Speaking of apps, let's talk about the redesigned Smart Hub interface. The new layout consists of five pages: On TV, Apps, Social, Movies & TV Shows, and Photos, Videos & Music. Apps is where you'll find icons for all your favorite Web services, like Netflix, Pandora, Hulu Plus, VUDU, HBO Go, Facebook, Twitter, and many more. A Web browser is available that, thankfully, supports Flash and is very speedy in page loads and navigation. Through the Samsung Apps Store, you can add free and fee-based services. The Social page allows you to integrate your social-media services, along with Skype, into one page. Obviously, the inclusion of the built-in camera makes using Skype a breeze, and the camera can also be used for motion control of the TV and the My Mirror function with the various fitness apps. Photos, Videos & Music is where you can access your personal media files via DLNA or USB. The TV has good file support, including AVI, MKV, MOV, MP4, VOB, WMV, AAC, FLAC, M4A, MP3, OGG, WMA, JPG, PNG, and BMP. The UN55F8000 also supports Miracast so that you can view your tablet or smartphone screen on the larger TV screen via WiFi Direct. Finally, the page called Movies & TV Shows highlights content that's available across the different VOD platforms. Select a certain title, and the interface reveals multiple VOD services where that title is available for rent or purchase, with pricing. Many Web platforms now include these smart search tools, but this is by far the most intuitive and attractive one I've yet used. This statement really applies to the entire Smart Hub experience. I really like the new layout; it's clean, easy to navigate, and filled with helpful tools to unite your movie and TV watching in an intuitive way.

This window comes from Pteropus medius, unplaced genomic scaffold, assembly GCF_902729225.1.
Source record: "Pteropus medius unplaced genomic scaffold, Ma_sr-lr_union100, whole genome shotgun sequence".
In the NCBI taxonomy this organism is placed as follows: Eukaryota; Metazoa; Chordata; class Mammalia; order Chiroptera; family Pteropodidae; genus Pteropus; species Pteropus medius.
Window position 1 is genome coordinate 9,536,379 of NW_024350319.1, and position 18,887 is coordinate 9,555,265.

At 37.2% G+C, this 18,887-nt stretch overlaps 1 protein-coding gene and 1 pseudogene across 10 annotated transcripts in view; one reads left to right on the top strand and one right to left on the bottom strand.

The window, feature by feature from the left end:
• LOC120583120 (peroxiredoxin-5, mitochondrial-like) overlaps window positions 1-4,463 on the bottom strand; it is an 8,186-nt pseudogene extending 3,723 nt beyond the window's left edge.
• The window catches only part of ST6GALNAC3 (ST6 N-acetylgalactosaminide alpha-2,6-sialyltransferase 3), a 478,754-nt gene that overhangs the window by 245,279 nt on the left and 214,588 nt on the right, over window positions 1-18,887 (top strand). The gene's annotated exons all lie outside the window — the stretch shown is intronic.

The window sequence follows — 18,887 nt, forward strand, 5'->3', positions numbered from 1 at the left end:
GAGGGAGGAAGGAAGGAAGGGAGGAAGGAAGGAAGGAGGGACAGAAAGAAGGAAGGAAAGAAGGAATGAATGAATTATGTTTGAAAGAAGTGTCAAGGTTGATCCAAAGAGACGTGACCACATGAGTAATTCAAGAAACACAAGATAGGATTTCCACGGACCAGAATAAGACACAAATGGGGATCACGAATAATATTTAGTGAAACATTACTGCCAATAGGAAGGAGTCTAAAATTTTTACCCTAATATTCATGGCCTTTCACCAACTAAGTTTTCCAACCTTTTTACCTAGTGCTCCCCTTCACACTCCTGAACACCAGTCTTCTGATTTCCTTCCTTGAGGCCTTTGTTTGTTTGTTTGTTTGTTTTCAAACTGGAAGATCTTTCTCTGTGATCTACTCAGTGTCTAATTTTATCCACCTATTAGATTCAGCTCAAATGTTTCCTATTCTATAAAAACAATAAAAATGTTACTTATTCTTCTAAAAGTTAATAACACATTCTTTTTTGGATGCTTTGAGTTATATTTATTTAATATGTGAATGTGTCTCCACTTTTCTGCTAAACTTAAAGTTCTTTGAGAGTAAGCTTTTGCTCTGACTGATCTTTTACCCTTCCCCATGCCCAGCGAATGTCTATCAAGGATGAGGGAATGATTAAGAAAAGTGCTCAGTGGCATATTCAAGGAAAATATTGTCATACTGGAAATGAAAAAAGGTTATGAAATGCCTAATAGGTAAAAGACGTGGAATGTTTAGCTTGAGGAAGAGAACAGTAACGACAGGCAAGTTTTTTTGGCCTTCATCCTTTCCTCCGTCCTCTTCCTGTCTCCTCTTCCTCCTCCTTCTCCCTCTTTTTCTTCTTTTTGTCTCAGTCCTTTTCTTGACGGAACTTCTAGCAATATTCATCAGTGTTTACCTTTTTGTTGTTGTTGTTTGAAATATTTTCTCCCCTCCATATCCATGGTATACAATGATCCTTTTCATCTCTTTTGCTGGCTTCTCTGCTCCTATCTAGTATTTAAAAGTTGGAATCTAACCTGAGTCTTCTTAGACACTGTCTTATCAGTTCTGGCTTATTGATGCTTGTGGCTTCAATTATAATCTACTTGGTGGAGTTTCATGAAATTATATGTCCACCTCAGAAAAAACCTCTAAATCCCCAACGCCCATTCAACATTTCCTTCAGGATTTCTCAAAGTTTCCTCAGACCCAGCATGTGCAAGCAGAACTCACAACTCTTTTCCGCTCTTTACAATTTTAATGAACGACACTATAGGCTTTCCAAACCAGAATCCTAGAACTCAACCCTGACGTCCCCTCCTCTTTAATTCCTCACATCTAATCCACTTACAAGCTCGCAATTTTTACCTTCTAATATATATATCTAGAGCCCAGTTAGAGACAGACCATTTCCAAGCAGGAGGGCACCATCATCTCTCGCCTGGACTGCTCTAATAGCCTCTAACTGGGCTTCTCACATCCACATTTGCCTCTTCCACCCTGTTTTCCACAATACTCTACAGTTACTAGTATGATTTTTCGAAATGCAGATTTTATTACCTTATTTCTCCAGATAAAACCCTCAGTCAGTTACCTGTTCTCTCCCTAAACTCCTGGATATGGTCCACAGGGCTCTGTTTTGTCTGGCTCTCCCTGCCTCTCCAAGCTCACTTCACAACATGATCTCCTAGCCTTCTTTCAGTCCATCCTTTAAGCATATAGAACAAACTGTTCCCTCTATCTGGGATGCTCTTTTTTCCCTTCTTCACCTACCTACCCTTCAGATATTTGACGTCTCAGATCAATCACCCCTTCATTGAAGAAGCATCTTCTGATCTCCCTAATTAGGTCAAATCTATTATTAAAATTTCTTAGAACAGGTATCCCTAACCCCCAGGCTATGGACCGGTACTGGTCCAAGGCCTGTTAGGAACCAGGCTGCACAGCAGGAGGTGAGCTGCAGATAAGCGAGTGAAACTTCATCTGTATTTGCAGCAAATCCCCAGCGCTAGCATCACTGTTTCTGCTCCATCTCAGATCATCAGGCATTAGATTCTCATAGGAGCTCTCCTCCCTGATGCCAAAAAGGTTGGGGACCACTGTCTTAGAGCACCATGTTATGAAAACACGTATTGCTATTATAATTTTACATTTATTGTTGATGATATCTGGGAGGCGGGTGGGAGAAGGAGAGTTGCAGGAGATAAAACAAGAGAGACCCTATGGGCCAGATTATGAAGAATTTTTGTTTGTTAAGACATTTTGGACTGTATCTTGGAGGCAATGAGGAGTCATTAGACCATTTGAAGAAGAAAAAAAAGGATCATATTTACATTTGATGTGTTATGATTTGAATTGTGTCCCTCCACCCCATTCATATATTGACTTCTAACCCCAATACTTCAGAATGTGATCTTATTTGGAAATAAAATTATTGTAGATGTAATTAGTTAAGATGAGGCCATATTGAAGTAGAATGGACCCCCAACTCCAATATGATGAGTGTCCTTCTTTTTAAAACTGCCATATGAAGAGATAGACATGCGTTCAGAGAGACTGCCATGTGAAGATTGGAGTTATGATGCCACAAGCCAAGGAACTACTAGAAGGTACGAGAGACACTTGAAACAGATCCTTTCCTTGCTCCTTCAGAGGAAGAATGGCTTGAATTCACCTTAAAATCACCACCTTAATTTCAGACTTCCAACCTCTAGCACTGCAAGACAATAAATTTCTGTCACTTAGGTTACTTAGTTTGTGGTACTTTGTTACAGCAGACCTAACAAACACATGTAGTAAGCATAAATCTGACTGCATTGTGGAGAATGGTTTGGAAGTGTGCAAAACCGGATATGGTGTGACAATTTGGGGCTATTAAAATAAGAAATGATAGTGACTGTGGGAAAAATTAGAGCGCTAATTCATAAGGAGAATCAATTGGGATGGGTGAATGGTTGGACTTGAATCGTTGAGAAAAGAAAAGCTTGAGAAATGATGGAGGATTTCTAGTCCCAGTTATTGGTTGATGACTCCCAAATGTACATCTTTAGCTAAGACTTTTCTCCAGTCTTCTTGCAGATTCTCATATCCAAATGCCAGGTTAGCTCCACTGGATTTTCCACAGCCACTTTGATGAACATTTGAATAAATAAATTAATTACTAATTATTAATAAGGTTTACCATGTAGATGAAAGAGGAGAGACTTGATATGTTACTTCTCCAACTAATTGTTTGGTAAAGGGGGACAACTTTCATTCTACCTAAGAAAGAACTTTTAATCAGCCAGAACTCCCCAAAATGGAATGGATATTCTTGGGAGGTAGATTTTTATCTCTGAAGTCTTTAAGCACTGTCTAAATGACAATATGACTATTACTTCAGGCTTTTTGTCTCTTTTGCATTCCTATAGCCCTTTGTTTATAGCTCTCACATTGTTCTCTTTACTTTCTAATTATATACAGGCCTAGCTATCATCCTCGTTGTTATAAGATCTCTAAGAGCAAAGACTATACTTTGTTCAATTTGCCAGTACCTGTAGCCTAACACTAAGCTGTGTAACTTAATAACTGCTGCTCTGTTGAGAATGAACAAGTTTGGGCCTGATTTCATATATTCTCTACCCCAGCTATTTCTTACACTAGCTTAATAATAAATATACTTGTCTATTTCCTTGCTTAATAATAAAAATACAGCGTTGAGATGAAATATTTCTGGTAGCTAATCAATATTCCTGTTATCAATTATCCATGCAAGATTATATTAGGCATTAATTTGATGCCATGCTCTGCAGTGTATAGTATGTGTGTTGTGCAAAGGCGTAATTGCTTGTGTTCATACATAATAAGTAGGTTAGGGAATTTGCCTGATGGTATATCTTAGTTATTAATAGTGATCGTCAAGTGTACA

Motion and voice control are available again this year, and both are improved over last year's implementations. I still don't see much point in the motion control, but the voice commands are actually starting to become useful - not necessarily for things like volume and mute, which are just as easily accomplished via the remote, but for search options through the new S-Recommendation tool. Both the Smart Touch remote and the TV have microphones. Press and hold the remote's Voice button and ask a general question like, "What football games are on right now?" The TV will scan your program guide to find the content. It worked quite well. There's also a Recommendation button on the remote that will pull up banner along the bottom of the screen with content recommendations.
In the area of picture adjustments, Samsung has included pretty much everything you need. The company added a new picture mode called Natural that doesn't exactly fit my criteria for that adjective and only includes access to the most basic picture adjustments. The Movie mode is still the best preset from which to start, although the Standard mode - while dim out of the box - can be calibrated to serve as a good bright-room mode. (A professional calibrator can also customize Cal-Day and Cal-Night modes through the service menu.) Advanced picture adjustments include 2p and 10p white balance, flesh tone adjustment, an advanced color management system for all six color points, seven gamma presets, and digital/MPEG noise reduction. As in previous models, the Auto Motion Plus menu is where you can make adjustments to affect motion resolution and film judder. The Clear mode reduces motion blur without changing the quality of film sources, the Standard/Smooth modes add frame interpolation to reduce film judder, and the Custom mode lets you independently adjust the blur and judder tools. Within the Custom mode, you can also enable the LED Clear Motion control that adds backlight scanning to further reduce blur. Finally, the Smart LED and Cinema Black controls apply to the local-dimming function. Smart LED adjusts the aggressiveness of the local dimming, with options for High, Standard, Low, and Off (Standard is the default, and we'll discuss performance in the next section). Cinema Black turns off the LEDs in the black bars of a 2.35:1 film to make them completely black.
The Sound menu includes five sound modes, with Auto Volume to help reduce level differences between content. Using the TV's internal microphone, you can set up custom sound profiles based on your room's ambient noise and your hearing abilities. These modes can be helpful, but you still shouldn't expect miracles in terms of sound quality from the tiny down-firing speakers. The TV offers Dolby Digital Plus and DTS 5.1 decoding of internal audio sources, and you can set up the TV's optical digital audio output for PCM, Dolby Digital, DTS, or DTS Neo 2:5 (these settings only apply to internally decoded signals like QAM/antenna signals and streaming sources signals, not to HDMI sources, which are only output as 2.0 PCM).
Read about the Performance, the Competition and Comparison and the Conclusion of the Samsung UN55F8000 on Page 2 . . .